Just recently, for Latin 3 following a movie talk, my colleague and i introduced a reading based on the movie talk. My colleague had created Google Slides with the text and screenshots from the animated short for students to follow along. There were 15 slides, since the reading was long (but very comprehensible due to lots of repetition). However, I also knew that since it was the first week back from winter break, students' attention span would be short. But because this was a first read-through of the text, I also did not want to rush students through it. While they had been exposed to the reading through the actual movie talk, for most students, that is all it was: exposure - there was no guarantee any acquisition had occurred, so I needed to ensure that we went through the passage together at least once in order to establish meaning. 

In the words of Carol Gaab, "the brain craves novelty," as we began to read through the story for the first time, for every slide, I ended up doing something different with students to keep them engaged in order to add variety. First off, every had a whiteboard, marker, and a rag:

  • First slide - I as the teacher simply read the text and translated into English for students
  • Second slide - students wrote out an English translation
  • Third slide - students did a choral translation
  • Fourth slide - read, draw, and discuss
  • Fifth slide - students answered comprehension questions
  • Sixth slide - Stultus
  • Seventh slide and further - repeated sequence or mixed it up
  1. This took 1.5 days to get through 15 slides. 
  2. The change in activity for each slide kept students engaged, since most of the slides involved them interacting with the text somehow, and every slide's activity was different.
  3. It did keep students "on their toes," because for each slide, they would have to do something (except for the ones where I translated). 
  4. Although I could have just barreled through the 15 slides in one day, I felt that mixing it up and having students do something for each slide kept a first-time read-through from getting stale.

Wednesday, January 11, 2023

The Start of a New Year

It is now 2023! Ever since COVID, the lockdown, and hybrid teaching, my sense of time has been totally thrown off - I feel like I have no memory of a few years there (and will I really be turning 53 this year???).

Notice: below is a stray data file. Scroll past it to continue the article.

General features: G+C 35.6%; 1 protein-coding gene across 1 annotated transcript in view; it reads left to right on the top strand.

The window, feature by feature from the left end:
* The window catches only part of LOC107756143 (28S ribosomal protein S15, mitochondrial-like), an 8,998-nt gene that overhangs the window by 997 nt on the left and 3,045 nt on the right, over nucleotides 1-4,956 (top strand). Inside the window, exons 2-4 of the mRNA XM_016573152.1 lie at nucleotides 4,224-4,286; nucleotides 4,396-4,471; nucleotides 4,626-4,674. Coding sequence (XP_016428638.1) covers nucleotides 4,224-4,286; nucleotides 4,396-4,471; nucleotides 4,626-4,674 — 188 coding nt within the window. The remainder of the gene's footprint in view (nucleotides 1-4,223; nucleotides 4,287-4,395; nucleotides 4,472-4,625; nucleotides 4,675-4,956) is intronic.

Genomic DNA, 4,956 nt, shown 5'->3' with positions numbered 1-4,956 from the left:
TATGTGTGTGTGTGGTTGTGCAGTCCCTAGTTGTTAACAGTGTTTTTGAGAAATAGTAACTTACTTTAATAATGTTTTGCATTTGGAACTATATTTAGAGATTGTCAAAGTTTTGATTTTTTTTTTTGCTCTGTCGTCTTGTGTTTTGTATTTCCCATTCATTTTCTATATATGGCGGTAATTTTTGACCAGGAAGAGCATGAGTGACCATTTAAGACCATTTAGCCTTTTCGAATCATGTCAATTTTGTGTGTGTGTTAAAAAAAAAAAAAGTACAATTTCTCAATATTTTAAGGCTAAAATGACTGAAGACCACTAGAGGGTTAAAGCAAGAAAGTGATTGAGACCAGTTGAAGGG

As things are returning to "normal" (or as "normal" as things are going to get), I truly enjoyed my holiday season. Some friends of mine finally were able to throw their annual Christmas get-together after a THREE YEAR hiatus, as well as another friend holding her annual New Year's Eve bash (again another THREE YEAR interruption!) Wow, it was so good to see so many friends in person at these parties, many of whom I had not seen since pre-Covid! I also had 2 1/2 weeks off for the holiday break, so I traveled to Florida for a bit and then spent my Christmas in San Diego, visiting my sister and her family (yes, while it was 12 degrees here in Atlanta during that nationwide arctic blast, I was in sunny San Diego where it was 75 degrees on Christmas Day - we went to the beach on that day!).

School started up last week, so now we are back with students. On the one hand, I am definitely trying to get back into routine of teaching (and by now, the novelty of being back has worn off for students), but at the same time, I cannot help but look back and think, "Wow, we have made it through one semester already!" 

A new year and a new semester can be an exciting time. It can be a time to restart many of the things which we implemented back at the beginning of the school year last semester but fell by the wayside. It can be a time to build upon your foundation from last semester and introduce new types of activities/expectations. Last week, my colleague and I surveyed our students, asking them three questions:

  1. What are things you enjoyed in Latin class last semester?
  2. What are things which helped you acquire the language last semester?
  3. What are things which you would like to do more of this semester?
Students were very honest in their responses. They could not respond with generic answers as "games and activities," but I asked them for specifics. Interestingly enough, many students responded "timed writes" as something which helped them last semester. Overwhelmingly, my students said, "We want more brain breaks!" (that was something which I unintentionally stopped doing by November).

I hope that you feel refreshed from your holiday break - just one more semester to go!